Eating a diet rich in certain vitamins and omega-3 fatty acids and low in trans fats can help keeping brain healthy and prevent Alzheimer's disease.
A new US research has found a direct link between healthy diet and slower brain aging and shrinking process in elderly people.
A team of researchers from Oregon Health and Science University studied 104 people with an average age of 87, testing the levels of various nutrients in their blood, as well as their memory and thinking skills.
Findings showed that people whose regular diet contained high amounts of omega 3 fatty acids and levels of C, D, E and B vitamins were less likely to experience brain shrinkage, a natural aging process during the grey matter volume reduces.
People with such a diet also showed on average higher mental performance scores than those with diets low in those nutrients, says the report published in the journal Neurology.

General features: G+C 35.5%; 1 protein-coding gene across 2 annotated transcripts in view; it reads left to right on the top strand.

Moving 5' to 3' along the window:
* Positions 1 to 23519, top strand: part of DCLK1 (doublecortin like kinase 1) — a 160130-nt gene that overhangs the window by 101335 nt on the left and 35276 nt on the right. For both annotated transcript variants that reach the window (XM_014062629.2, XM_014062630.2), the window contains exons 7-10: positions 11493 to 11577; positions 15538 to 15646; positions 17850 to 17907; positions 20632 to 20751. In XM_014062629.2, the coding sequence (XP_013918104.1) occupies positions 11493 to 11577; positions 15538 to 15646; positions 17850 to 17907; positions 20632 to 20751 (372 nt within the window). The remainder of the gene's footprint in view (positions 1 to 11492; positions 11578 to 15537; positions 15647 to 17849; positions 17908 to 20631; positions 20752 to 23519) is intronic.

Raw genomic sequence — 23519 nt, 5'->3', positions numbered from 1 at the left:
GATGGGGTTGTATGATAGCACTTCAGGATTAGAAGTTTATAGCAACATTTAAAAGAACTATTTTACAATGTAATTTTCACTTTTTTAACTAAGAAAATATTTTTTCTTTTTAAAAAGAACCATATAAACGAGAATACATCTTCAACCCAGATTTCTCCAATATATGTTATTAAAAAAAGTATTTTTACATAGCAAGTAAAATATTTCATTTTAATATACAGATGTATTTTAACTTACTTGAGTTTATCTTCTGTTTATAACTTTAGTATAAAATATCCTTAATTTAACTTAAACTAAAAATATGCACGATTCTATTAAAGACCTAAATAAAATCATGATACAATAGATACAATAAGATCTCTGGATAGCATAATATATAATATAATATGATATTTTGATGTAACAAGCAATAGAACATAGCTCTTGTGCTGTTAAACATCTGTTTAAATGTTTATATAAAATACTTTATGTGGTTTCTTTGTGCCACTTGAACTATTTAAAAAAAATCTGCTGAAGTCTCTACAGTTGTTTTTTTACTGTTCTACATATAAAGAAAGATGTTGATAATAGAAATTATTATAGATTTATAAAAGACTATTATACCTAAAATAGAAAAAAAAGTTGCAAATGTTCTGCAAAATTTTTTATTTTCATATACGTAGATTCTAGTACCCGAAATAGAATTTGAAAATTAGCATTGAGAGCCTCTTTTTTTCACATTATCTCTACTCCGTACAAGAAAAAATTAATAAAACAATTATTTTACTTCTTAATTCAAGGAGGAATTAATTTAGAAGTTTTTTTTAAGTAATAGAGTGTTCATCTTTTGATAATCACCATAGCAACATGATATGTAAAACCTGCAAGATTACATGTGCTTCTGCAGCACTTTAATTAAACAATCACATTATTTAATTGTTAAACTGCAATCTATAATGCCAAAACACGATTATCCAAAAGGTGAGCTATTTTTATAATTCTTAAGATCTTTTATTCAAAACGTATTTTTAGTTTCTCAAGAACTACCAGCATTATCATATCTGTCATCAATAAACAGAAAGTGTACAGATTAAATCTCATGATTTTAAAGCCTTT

“The combination of the B vitamins, the antioxidants C and E, plus vitamin D was the most favorable combination of nutrients in the blood for healthy brain aging in our population,” said senior author Dr. Gene L. Bowman.
Researchers also found that the most unfavorable diet was the one high in trans fats which are most often found in packaged baked goods and fast foods, including cookies, crackers, and potato chips.
“It is very exciting to think that people could potentially stop their brains from shrinking and keep them sharp by adjusting their diet,” Bowman said.
Omega 3 fatty acids and vitamin D are primarily found in fish, while B vitamins and vitamins C and E can be obtained from meat, fruits and vegetables, scientists noted.